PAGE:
too, of course). The very business-minded Protestant English government made no
such mistake with their great contemporary of Malaspina,
Captain Cook—they recognized only too well how important his work was for their
own commercial interests].
Protestants had one further dubious (but important) advantage: they cared a
great deal less about the indigenous people they encountered than did their
Catholic colleagues. Whereas the latter had always seen their expeditions as
important opportunities to spread the gospel and convert natives to
Christianity and, no matter how rapacious and oppressive their work, some of
them had gone to great lengths (often with beneficial results) to care for and
protect their new Christian peoples, many radical Protestants had no such
reservations. For them the indigenous people were just one more obstacle God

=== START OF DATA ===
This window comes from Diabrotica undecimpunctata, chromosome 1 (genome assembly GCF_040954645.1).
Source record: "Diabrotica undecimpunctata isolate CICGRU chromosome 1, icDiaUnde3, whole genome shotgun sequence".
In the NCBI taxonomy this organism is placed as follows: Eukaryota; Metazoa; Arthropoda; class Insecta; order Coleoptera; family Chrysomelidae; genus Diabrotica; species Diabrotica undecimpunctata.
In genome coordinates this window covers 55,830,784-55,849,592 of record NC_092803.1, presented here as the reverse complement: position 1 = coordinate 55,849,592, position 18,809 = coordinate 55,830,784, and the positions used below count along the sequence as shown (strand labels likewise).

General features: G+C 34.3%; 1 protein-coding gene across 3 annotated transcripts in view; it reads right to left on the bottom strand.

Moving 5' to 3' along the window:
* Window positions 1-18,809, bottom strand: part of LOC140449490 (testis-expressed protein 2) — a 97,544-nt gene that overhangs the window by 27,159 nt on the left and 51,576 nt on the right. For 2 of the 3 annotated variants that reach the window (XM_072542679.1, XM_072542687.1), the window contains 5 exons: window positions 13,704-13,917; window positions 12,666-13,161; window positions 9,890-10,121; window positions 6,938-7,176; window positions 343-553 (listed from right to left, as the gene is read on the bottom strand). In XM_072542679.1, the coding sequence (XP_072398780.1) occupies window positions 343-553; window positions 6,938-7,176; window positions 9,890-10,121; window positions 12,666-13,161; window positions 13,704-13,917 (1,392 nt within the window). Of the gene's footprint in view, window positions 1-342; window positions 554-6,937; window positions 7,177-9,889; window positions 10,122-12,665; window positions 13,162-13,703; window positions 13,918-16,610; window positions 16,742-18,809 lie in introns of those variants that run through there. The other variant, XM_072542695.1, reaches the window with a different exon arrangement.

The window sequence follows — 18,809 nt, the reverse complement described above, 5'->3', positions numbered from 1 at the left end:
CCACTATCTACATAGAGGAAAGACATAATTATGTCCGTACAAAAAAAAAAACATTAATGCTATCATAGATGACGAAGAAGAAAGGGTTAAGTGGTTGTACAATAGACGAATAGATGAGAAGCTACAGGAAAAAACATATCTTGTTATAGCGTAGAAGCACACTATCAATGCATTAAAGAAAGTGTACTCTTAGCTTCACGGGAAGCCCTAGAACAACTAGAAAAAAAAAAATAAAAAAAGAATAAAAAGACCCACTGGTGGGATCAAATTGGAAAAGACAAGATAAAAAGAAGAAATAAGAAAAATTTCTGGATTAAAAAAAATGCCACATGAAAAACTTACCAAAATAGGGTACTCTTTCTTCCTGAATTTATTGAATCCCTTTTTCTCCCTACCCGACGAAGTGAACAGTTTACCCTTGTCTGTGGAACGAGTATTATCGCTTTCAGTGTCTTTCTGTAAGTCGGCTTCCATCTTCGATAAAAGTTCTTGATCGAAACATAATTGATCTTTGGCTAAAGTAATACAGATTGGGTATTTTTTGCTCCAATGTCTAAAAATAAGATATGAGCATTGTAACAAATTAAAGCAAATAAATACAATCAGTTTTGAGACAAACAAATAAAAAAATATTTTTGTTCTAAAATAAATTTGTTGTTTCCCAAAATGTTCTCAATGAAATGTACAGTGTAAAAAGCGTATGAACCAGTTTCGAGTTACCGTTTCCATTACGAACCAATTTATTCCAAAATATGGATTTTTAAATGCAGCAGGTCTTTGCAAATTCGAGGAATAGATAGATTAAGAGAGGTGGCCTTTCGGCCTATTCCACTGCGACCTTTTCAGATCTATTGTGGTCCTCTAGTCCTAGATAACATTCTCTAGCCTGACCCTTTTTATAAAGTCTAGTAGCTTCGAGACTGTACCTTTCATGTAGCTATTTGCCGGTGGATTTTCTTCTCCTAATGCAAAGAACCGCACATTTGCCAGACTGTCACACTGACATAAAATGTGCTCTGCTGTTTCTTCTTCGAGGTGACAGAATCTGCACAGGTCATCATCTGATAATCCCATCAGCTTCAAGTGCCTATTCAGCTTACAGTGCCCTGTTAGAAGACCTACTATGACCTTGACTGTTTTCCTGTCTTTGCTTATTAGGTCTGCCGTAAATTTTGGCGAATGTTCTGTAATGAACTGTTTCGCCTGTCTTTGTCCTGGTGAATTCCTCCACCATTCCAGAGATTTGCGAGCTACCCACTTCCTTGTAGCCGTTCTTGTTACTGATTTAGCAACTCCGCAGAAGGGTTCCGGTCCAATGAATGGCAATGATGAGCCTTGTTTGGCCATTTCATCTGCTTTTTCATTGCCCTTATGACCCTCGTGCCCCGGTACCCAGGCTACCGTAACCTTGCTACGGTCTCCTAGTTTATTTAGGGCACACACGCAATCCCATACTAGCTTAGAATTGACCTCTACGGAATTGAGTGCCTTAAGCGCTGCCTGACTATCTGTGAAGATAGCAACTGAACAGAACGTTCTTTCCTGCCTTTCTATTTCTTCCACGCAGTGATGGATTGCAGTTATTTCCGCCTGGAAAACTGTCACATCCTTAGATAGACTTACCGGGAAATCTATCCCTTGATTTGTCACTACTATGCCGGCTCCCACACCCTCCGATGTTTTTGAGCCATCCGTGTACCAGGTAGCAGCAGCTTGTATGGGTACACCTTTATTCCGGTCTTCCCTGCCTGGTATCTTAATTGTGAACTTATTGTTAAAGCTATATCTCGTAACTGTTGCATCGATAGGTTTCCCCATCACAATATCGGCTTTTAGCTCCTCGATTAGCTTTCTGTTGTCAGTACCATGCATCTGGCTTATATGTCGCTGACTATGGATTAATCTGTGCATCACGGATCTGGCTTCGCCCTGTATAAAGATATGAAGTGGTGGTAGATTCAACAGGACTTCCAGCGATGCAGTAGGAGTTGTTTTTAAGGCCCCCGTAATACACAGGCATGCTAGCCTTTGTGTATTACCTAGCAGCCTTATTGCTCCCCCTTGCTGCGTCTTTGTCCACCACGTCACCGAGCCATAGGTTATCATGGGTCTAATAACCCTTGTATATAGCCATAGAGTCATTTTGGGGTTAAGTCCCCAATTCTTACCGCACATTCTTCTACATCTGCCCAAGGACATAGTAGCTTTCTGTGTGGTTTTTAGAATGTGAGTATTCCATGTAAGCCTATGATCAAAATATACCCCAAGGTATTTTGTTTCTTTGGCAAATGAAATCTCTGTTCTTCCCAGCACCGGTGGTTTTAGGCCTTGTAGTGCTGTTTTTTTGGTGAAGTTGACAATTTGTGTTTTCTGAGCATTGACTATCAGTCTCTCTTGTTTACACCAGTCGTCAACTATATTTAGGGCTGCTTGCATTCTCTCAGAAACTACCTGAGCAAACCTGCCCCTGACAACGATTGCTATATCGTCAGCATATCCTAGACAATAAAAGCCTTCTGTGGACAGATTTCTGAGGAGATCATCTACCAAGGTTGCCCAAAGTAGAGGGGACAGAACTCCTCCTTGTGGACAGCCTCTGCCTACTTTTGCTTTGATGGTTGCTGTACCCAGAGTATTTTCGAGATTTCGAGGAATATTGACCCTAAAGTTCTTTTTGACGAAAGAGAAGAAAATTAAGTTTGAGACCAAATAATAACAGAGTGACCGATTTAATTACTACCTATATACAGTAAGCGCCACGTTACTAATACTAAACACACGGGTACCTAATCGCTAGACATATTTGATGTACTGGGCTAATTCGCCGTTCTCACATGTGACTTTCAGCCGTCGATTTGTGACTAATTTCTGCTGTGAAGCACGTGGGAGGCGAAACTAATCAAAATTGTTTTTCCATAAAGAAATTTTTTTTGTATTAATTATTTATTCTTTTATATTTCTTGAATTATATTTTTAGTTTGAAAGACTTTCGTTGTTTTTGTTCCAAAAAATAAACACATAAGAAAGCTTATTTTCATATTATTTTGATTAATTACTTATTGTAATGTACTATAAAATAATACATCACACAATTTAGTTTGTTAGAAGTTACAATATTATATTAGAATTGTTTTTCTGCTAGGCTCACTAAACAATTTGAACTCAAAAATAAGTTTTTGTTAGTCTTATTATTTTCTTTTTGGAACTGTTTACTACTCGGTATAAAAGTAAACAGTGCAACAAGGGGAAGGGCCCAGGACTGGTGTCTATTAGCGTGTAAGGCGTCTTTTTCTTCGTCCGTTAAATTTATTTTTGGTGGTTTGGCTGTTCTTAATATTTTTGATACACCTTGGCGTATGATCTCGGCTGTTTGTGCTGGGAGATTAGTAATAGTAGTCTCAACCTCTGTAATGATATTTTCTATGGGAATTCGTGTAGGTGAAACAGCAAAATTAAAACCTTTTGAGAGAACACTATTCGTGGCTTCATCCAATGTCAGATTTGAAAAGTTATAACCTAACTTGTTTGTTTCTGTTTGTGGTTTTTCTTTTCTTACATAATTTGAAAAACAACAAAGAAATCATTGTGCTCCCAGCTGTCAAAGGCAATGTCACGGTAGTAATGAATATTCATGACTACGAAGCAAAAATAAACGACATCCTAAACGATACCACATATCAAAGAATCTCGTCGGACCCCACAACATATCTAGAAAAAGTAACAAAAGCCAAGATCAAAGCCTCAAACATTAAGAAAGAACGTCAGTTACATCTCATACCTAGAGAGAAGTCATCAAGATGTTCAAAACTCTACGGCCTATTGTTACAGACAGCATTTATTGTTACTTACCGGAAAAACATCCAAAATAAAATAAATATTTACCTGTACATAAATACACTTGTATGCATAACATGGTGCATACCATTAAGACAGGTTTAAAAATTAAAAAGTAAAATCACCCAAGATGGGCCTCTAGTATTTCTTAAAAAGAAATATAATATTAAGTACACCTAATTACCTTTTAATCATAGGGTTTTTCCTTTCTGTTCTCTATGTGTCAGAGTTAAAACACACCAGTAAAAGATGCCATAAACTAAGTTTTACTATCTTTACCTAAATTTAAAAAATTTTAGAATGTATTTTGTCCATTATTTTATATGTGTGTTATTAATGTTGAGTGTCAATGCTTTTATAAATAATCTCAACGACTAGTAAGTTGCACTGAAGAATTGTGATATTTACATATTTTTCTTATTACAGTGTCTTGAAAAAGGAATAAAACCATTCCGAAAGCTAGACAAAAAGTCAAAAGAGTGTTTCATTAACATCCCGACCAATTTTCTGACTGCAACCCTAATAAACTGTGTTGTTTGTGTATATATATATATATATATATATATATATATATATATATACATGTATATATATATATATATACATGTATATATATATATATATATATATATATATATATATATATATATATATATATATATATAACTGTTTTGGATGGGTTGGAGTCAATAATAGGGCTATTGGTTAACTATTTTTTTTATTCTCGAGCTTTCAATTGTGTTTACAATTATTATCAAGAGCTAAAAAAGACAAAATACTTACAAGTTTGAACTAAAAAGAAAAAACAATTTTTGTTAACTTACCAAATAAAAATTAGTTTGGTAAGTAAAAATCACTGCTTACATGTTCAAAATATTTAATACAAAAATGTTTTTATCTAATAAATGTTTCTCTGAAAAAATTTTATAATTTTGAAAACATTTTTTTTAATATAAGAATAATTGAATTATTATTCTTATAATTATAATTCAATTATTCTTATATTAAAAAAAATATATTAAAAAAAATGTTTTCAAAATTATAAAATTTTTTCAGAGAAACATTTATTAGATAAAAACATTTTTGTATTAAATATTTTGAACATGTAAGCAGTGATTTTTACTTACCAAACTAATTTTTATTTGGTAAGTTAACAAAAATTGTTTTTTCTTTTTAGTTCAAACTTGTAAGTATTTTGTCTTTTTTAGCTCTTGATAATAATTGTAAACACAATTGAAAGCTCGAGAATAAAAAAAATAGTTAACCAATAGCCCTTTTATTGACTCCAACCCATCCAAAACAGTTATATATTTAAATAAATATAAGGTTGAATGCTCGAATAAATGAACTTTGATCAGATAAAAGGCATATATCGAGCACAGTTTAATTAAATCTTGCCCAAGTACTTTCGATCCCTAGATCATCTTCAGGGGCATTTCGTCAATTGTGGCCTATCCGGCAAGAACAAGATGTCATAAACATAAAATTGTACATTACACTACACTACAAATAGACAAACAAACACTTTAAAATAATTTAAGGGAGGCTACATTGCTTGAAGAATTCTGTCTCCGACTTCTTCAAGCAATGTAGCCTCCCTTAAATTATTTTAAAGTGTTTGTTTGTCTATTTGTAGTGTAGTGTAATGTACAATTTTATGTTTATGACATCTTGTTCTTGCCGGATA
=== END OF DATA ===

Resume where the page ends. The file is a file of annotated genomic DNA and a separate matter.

had put in their way, one more test of their faith, their calling. So they
found it much easier to ignore, abuse, push aside, or
exterminate the local people—often seeing in this one more part of their
divinely ordained historical destiny. Hence, they were far less likely to let
their pursuit of profits be held up by any concerns for the local people they
encountered. And there was no danger whatsoever of their becoming assimilated
into populations they considered, as often as not, the devil’s spawn.
[That difference may help to
explain some of the major differences between North and South America,
especially the experiences of the indigenous peoples. The Catholics in South
American, over time, merged with the local population to create a culture very
different from the original Spanish culture which had launched the
colonization. In North America, the English colonists had little interest in
intermarriage or any special privileges or (in many cases) fair considerations
for the indigenous people.]
These men—the Protestant
capitalists from Northern Europe, especially the English, Scottish, and
Dutch—were, as I have said, the vanguard of the modern age because they best
exemplified what has become necessary for success in a world dominated by
liberal capitalism—a firm rejection of ancient traditions, an unabashed